Thanks to global cooling (not!), the eastern 3/4 of the U.S. was much warmer than normal in July 2011.  In fact, Oklahoma set a record for the warmest month of any state in American history: an average of 88.9F.  Which kind of makes sense, when you think about it.  After all, it was the preeminent expert on climate, Sen. Jim Inhofe (R TB-OK), whose grandchildren built an igloo on the National Mall back in February 2010 – because mocking Al Gore is the top responsibility of a sitting U.S. Senator.  Maybe his family should have spent less time making fun of things they can’t or don’t want to understand but more time praying for rain this summer.  In the end, the solution is simple: stop polluting heat-trapping gases and the atmosphere will trap less heat!  Imagine that!

Back to the state of U.S. weather in July 2011.

July 2011 was the fourth warmest July in NOAA’s records – 77F.  It was the fourth warmest month all time.  Here is what that looks like graphically:

NOAA has plenty of other noteworthy items from July at the provided link.  A sampling:

  • Regionally, the South climate region, which includes Arkansas, Kansas, Louisiana, Mississippi, Oklahoma, and Texas, had its warmest single calendar month for any climate region since records began in 1895.
  • Winds ahead of monsoonal thunderstorms produced an expansive dust storm which stretched for nearly 100 miles and quickly moved through a large area of Arizona on July 5. The dust storm traveled approximately 150 miles picking up dust as it traveled across the extemely dry desert lands. The infrastructure in the densley populated city of Phoenix was directly impacted, limiting the movement of automobiles and air traffic.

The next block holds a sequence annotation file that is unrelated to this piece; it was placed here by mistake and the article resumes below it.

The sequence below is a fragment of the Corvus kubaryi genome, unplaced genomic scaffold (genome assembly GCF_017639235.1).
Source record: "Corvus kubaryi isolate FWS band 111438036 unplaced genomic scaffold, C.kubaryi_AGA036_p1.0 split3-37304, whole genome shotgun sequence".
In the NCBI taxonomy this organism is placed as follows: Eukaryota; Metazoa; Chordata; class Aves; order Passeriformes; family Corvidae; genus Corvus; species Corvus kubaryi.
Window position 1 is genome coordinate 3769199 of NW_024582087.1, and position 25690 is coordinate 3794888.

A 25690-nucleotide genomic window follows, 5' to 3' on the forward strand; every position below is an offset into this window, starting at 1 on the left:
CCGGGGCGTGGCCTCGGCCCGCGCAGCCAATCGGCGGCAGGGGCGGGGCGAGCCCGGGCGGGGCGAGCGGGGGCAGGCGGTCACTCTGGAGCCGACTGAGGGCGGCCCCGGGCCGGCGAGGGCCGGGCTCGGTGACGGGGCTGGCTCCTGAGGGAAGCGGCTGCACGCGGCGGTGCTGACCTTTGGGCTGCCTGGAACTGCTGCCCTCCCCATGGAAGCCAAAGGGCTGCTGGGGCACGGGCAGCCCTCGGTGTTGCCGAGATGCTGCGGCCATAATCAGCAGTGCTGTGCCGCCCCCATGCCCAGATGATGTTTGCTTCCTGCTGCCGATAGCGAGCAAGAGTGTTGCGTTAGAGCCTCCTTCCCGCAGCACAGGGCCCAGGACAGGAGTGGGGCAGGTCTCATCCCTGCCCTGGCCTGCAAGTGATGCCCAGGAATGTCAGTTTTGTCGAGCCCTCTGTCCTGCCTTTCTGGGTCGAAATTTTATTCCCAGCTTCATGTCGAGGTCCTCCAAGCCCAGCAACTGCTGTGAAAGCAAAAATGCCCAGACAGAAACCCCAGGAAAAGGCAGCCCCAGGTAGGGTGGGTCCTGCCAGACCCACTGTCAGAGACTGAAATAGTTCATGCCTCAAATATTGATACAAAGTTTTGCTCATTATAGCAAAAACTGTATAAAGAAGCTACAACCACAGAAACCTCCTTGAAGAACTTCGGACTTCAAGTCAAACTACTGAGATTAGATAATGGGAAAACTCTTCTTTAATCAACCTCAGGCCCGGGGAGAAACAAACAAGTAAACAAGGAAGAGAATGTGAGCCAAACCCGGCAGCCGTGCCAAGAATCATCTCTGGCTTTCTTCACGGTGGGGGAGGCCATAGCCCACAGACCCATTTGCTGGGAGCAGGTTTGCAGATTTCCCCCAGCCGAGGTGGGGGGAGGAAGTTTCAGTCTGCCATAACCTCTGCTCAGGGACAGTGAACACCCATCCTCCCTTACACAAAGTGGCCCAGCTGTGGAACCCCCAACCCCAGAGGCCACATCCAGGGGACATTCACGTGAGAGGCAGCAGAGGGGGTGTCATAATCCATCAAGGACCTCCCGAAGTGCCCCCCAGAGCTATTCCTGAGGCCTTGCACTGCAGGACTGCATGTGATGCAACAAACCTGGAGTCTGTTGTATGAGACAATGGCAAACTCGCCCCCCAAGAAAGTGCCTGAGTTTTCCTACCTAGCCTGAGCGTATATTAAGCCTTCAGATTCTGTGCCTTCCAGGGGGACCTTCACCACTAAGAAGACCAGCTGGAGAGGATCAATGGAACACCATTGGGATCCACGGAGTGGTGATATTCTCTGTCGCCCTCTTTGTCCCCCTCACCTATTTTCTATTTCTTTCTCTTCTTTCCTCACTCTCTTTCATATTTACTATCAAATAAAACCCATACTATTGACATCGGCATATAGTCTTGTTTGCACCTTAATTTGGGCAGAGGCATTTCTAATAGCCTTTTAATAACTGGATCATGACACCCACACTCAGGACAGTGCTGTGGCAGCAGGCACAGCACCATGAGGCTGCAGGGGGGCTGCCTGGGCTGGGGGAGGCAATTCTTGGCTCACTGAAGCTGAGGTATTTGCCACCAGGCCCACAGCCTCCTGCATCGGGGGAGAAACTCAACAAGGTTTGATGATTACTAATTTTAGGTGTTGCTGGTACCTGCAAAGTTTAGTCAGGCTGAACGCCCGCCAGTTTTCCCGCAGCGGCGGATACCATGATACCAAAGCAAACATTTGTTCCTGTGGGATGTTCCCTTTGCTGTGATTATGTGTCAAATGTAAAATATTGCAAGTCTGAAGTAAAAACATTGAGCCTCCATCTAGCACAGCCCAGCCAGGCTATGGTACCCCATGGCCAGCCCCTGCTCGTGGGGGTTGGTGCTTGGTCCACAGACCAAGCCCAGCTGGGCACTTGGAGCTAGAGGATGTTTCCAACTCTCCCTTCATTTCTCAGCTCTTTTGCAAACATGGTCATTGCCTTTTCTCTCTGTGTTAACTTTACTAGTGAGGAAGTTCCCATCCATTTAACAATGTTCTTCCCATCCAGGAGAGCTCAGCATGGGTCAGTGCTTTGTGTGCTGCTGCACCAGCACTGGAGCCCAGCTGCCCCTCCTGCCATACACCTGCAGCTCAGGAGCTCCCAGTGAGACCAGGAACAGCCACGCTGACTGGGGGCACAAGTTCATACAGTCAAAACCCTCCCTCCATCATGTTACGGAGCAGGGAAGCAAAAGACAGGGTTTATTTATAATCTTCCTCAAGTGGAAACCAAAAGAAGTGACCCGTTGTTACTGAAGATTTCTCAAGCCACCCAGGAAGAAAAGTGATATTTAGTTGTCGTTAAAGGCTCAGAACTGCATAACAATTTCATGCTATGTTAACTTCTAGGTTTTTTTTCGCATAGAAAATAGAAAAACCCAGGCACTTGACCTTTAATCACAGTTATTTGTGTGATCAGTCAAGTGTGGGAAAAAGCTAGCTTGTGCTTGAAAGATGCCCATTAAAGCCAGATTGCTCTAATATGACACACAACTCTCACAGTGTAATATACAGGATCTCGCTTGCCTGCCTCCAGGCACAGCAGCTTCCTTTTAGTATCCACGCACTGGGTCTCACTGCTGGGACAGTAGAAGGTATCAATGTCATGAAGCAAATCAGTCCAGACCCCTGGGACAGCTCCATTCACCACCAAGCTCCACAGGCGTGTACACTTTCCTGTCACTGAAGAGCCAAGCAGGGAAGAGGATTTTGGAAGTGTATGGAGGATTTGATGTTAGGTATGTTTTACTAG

• The largest national footprint of D4 (“exceptional drought”) in the 12-year history of the U.S. Drought Monitor occurred in July. In Texas “exceptional drought” covers more than 75 percent (201,436 sq mi) of the state. This area is larger than the entire Northeast climate region (196,224 sq mi). Drought conditions are so harsh in some locations that it would take as much as 20 inches of precipitation in one month to end the drought.

If you’re lucky enough to live along the Pacific coast, July was pretty cool.  For everybody else, the summer of 2011 can’t end soon enough.  Interestingly, there were more single-station high temperature records set in June than in July, as the following graphic from Capital Climate shows.  That being said, a ratio of either 6:1 or 11:1 high-to-low records being set is dismaying.

If global cooling were truly in effect, as most climate change deniers have been aggressively arguing for the past couple of years, these kinds of records’ ratios would obviously not be occurring.

Year-to-year variability exists.  There is nothing certain about 2011 being warmer than 2010 or 2012 being warmer than 2011.  But the chances that future years will be warmer than this year are increasing.  A single snowstorm in January isn’t a responsible argument for global cooling.  Months’ worth of record warmth across a continent is a demonstration that the climate is responding to our heat-trapping pollution in exactly the way that it should respond.

It isn’t a good thing that the severely weakened cap-and-trade bill was left for dead by the Democratic-led Congress.  The dust storms, record drought and record rains will ease up when residents in Arizona, Texas, and other red states realize it’s in their power to end their own misery.